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The purpose this study is to determine the effects of power mobility on the development and function of young children of young children whose severe physical disabilities limit their exploratory behaviors and may unnecessarily restrict their cognitive, communication, and social-emotional development.
Allocation: Randomized, Endpoint Classification: Efficacy Study, Intervention Model: Parallel Assignment, Masking: Single Blind (Outcomes Assessor), Primary Purpose: Treatment
Power mobility, No intervention
Department of Rehabilitation Sciences, Lee Mitchener Tolbert Center for Develompental Disabilities
University of Oklahoma
Published on BioPortfolio: 2014-07-23T21:11:26-0400
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A heterogeneous group of nonprogressive motor disorders caused by chronic brain injuries that originate in the prenatal period, perinatal period, or first few years of life. The four major subtypes are spastic, athetoid, ataxic, and mixed cerebral palsy, with spastic forms being the most common. The motor disorder may range from difficulties with fine motor control to severe spasticity (see MUSCLE SPASTICITY) in all limbs. Spastic diplegia (Little disease) is the most common subtype, and is characterized by spasticity that is more prominent in the legs than in the arms. Pathologically, this condition may be associated with LEUKOMALACIA, PERIVENTRICULAR. (From Dev Med Child Neurol 1998 Aug;40(8):520-7)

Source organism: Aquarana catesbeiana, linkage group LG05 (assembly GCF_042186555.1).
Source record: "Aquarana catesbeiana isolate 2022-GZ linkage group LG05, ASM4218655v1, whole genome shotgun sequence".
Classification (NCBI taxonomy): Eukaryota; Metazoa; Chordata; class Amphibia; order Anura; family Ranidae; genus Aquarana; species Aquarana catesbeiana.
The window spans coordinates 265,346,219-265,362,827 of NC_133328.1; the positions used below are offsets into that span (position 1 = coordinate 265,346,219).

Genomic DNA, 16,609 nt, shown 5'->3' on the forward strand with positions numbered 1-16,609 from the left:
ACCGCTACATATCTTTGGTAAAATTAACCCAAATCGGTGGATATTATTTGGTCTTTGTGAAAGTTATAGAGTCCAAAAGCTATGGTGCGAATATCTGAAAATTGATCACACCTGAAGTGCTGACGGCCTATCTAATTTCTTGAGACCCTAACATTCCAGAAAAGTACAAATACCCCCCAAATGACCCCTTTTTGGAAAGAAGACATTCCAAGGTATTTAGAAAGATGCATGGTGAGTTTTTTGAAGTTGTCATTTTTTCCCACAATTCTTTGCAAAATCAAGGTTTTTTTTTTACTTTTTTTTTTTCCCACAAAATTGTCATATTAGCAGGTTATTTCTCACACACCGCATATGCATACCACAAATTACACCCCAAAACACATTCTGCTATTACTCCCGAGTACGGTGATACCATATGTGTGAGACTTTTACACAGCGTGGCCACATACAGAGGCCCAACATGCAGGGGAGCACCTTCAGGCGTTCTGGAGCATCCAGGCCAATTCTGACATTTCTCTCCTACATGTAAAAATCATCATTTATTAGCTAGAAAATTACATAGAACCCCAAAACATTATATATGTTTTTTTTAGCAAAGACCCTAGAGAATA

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An electrophoretic technique for assaying the binding of one compound to another. Typically one compound is labeled to follow its mobility during electrophoresis. If the labeled compound is bound by the other compound, then the mobility of the labeled compound through the electrophoretic medium will be retarded.
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